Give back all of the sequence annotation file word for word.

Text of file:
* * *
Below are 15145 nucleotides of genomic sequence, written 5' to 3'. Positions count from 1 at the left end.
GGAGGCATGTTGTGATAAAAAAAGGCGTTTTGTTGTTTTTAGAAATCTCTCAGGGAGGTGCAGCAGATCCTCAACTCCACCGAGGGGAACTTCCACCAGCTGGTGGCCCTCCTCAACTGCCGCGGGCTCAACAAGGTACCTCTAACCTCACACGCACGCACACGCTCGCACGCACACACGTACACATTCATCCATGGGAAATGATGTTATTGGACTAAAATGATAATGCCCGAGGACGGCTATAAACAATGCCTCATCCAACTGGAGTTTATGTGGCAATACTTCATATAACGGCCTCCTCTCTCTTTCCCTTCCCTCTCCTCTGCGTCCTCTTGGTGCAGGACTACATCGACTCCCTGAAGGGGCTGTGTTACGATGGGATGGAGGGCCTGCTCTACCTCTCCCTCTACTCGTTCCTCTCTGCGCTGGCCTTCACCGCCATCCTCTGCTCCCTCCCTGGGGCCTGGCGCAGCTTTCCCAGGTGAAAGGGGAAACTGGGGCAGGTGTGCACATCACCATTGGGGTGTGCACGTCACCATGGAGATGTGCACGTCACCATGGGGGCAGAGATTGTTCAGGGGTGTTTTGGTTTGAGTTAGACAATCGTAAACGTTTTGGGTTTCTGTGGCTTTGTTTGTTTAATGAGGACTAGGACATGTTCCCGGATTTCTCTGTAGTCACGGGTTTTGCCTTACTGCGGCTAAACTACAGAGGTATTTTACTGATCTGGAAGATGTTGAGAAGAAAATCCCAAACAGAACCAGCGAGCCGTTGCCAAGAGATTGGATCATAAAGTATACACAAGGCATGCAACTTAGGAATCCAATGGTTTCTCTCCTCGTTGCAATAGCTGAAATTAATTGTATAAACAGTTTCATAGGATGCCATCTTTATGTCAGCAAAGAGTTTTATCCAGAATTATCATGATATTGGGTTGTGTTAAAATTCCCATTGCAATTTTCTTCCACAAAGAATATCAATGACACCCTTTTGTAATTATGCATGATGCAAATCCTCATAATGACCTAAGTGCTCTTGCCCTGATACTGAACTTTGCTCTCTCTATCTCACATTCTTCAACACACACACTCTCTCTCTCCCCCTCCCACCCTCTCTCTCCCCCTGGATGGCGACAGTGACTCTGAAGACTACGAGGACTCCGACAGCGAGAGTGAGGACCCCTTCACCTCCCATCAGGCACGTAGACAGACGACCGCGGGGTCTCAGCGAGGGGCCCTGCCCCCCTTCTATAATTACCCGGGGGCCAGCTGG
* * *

Below are 15145 nucleotides of genomic sequence, written 5' to 3'. Positions count from 1 at the left end.
GGAGGCATGTTGTGATAAAAAAAGGCGTTTTGTTGTTTTTAGAAATCTCTCAGGGAGGTGCAGCAGATCCTCAACTCCACCGAGGGGAACTTCCACCAGCTGGTGGCCCTCCTCAACTGCCGCGGGCTCAACAAGGTACCTCTAACCTCACACGCACGCACACGCTCGCACGCACACACGTACACATTCATCCATGGGAAATGATGTTATTGGACTAAAATGATAATGCCCGAGGACGGCTATAAACAATGCCTCATCCAACTGGAGTTTATGTGGCAATACTTCATATAACGGCCTCCTCTCTCTTTCCCTTCCCTCTCCTCTGCGTCCTCTTGGTGCAGGACTACATCGACTCCCTGAAGGGGCTGTGTTACGATGGGATGGAGGGCCTGCTCTACCTCTCCCTCTACTCGTTCCTCTCTGCGCTGGCCTTCACCGCCATCCTCTGCTCCCTCCCTGGGGCCTGGCGCAGCTTTCCCAGGTGAAAGGGGAAACTGGGGCAGGTGTGCACATCACCATTGGGGTGTGCACGTCACCATGGAGATGTGCACGTCACCATGGGGGCAGAGATTGTTCAGGGGTGTTTTGGTTTGAGTTAGACAATCGTAAACGTTTTGGGTTTCTGTGGCTTTGTTTGTTTAATGAGGACTAGGACATGTTCCCGGATTTCTCTGTAGTCACGGGTTTTGCCTTACTGCGGCTAAACTACAGAGGTATTTTACTGATCTGGAAGATGTTGAGAAGAAAATCCCAAACAGAACCAGCGAGCCGTTGCCAAGAGATTGGATCATAAAGTATACACAAGGCATGCAACTTAGGAATCCAATGGTTTCTCTCCTCGTTGCAATAGCTGAAATTAATTGTATAAACAGTTTCATAGGATGCCATCTTTATGTCAGCAAAGAGTTTTATCCAGAATTATCATGATATTGGGTTGTGTTAAAATTCCCATTGCAATTTTCTTCCACAAAGAATATCAATGACACCCTTTTGTAATTATGCATGATGCAAATCCTCATAATGACCTAAGTGCTCTTGCCCTGATACTGAACTTTGCTCTCTCTATCTCACATTCTTCAACACACACACTCTCTCTCTCCCCCTCCCACCCTCTCTCTCCCCCTGGATGGCGACAGTGACTCTGAAGACTACGAGGACTCCGACAGCGAGAGTGAGGACCCCTTCACCTCCCATCAGGCACGTAGACAGACGACCGCGGGGTCTCAGCGAGGGGCCCTGCCCCCCTTCTATAATTACCCGGGGGCCAGCTGG